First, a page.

Queen Victoria Market traders have met with representatives from Victorian building unions to discuss plans that threaten the Queen Victoria Market site.
Queen Victoria Market traders expressed significant concerns to the building unions about a lack of consultation in the planning process, the threat to heritage aspects of the building, and that small traders are being forced out.
“The Queen Victoria Market is a cultural icon of Melbourne. Not only has it survived for the last 140-odd years, but it is the last remaining market in the Central Business District.” Victorian Trades Hall Council Secretary Luke Hilakari said today.
The traders have requested that the building industry unions intervene after repeated attempts to engage with Queen Victoria Market Pty Ltd Board and Melbourne City Council have failed. Building industry unions will now seek further information from the Board and the Council before debating putting a green ban on the Queen Victoria Market site.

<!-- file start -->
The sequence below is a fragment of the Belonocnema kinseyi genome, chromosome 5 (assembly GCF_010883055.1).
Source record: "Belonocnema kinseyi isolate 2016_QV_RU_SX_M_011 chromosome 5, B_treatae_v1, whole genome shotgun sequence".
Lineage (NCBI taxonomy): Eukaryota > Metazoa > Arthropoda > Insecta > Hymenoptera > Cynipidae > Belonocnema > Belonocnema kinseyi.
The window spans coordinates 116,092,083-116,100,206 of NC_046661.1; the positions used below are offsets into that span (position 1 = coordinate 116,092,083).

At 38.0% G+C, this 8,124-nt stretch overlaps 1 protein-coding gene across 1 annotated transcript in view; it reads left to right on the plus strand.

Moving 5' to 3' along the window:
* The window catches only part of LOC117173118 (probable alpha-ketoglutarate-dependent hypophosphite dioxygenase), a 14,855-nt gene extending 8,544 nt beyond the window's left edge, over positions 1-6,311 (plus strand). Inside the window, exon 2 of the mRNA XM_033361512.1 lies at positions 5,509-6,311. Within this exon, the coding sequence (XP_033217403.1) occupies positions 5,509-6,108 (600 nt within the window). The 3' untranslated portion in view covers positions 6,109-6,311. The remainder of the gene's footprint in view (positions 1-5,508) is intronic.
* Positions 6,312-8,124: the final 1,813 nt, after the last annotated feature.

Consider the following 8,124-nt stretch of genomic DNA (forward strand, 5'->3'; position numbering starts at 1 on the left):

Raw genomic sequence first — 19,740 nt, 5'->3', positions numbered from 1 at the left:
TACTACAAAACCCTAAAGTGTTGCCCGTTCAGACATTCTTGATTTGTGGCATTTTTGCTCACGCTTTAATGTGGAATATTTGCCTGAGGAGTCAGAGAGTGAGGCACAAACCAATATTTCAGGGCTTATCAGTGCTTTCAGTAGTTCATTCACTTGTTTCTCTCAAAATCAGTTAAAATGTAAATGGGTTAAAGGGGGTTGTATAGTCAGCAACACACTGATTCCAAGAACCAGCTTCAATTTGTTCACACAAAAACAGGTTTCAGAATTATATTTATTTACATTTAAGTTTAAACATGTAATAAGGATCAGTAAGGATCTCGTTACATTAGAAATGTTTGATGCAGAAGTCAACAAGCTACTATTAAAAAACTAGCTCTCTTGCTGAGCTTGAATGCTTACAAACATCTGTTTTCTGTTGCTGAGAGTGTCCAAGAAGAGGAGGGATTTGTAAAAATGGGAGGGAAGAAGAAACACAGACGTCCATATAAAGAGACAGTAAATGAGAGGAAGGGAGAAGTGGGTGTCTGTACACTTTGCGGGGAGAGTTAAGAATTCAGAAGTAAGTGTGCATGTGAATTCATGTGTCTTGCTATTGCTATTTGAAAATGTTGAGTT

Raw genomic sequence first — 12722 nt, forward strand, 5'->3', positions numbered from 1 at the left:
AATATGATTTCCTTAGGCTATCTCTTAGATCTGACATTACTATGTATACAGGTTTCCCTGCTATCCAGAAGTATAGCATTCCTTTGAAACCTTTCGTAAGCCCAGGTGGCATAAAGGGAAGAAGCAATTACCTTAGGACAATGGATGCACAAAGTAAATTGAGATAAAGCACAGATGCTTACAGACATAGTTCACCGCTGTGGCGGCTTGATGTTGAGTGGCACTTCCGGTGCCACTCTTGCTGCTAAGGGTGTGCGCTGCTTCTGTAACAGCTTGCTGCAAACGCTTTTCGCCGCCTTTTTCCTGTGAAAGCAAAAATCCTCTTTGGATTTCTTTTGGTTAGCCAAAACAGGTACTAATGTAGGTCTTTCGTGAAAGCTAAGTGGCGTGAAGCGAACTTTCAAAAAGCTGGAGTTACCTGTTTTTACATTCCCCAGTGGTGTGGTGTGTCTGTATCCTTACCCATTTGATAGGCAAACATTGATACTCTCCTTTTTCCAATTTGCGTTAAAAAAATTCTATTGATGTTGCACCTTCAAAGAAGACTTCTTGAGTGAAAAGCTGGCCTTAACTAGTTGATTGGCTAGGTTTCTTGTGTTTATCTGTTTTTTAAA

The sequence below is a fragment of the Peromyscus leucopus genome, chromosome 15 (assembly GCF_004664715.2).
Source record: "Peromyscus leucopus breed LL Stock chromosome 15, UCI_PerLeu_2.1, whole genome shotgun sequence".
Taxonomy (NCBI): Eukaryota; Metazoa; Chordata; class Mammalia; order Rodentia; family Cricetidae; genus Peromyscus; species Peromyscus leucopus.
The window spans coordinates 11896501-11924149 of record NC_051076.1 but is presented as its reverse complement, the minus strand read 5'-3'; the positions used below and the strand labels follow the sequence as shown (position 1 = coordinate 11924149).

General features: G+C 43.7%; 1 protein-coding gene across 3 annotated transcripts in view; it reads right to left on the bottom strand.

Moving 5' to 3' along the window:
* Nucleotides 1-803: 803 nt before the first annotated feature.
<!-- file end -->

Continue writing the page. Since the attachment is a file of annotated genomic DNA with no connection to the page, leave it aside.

“The decision to undertake a Green Ban on a site is not one that is made lightly – but in this case, the building industry unions believe that the Queen Victoria Market is so important and that the City of Melbourne council’s response to traders concerns has been so poor that a Green Ban may be our only option” Mr Hilakari said.
Unions have long used green bans to protect some of Australia’s most culturally and architecturally significant heritage buildings from destruction by property developers.
“Some of Victoria’s most beautiful and significant buildings, including the Regent Theatre on Collins street, the Princess Theatre on Spring street, and the Melbourne City Baths are only here because Unions stood up for them” Mr Hilakari said.
“The Queen Victoria Market is unique in that it is an open-air market right in the heart of the CBD. It gives small traders a chance to start a business and it gives people living and working in the inner city the opportunity to buy affordable fresh produce.”
“Not only is it one of Melbourne’s most popular tourist attractions, but it is also the birthplace of the hot jam doughnut.”
Mr Hilakari indicated that building unions will raise the issue with Melbourne City Council.